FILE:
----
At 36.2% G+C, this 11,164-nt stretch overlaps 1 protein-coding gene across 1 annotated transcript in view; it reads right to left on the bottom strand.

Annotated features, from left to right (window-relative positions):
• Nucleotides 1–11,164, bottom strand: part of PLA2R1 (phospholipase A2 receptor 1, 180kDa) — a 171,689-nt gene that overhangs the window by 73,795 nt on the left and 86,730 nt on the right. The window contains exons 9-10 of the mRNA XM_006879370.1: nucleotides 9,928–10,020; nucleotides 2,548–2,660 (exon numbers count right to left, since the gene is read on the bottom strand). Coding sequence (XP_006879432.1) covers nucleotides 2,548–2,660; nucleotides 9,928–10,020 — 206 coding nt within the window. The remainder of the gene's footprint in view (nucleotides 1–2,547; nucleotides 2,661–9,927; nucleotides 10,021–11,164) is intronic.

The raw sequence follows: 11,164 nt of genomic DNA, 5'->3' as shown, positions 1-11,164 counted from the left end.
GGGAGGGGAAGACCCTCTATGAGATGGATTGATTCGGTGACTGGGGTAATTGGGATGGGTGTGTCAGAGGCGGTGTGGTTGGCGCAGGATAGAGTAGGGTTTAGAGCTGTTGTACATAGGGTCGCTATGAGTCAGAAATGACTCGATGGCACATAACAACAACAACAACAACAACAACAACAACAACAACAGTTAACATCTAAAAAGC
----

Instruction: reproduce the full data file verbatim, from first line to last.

At 36.2% G+C, this 11,164-nt stretch overlaps 1 protein-coding gene across 1 annotated transcript in view; it reads right to left on the bottom strand.

Annotated features, from left to right (window-relative positions):
• Nucleotides 1–11,164, bottom strand: part of PLA2R1 (phospholipase A2 receptor 1, 180kDa) — a 171,689-nt gene that overhangs the window by 73,795 nt on the left and 86,730 nt on the right. The window contains exons 9-10 of the mRNA XM_006879370.1: nucleotides 9,928–10,020; nucleotides 2,548–2,660 (exon numbers count right to left, since the gene is read on the bottom strand). Coding sequence (XP_006879432.1) covers nucleotides 2,548–2,660; nucleotides 9,928–10,020 — 206 coding nt within the window. The remainder of the gene's footprint in view (nucleotides 1–2,547; nucleotides 2,661–9,927; nucleotides 10,021–11,164) is intronic.

The raw sequence follows: 11,164 nt of genomic DNA, 5'->3' as shown, positions 1-11,164 counted from the left end.
GGGAGGGGAAGACCCTCTATGAGATGGATTGATTCGGTGACTGGGGTAATTGGGATGGGTGTGTCAGAGGCGGTGTGGTTGGCGCAGGATAGAGTAGGGTTTAGAGCTGTTGTACATAGGGTCGCTATGAGTCAGAAATGACTCGATGGCACATAACAACAACAACAACAACAACAACAACAACAACAACAGTTAACATCTAAAAAGC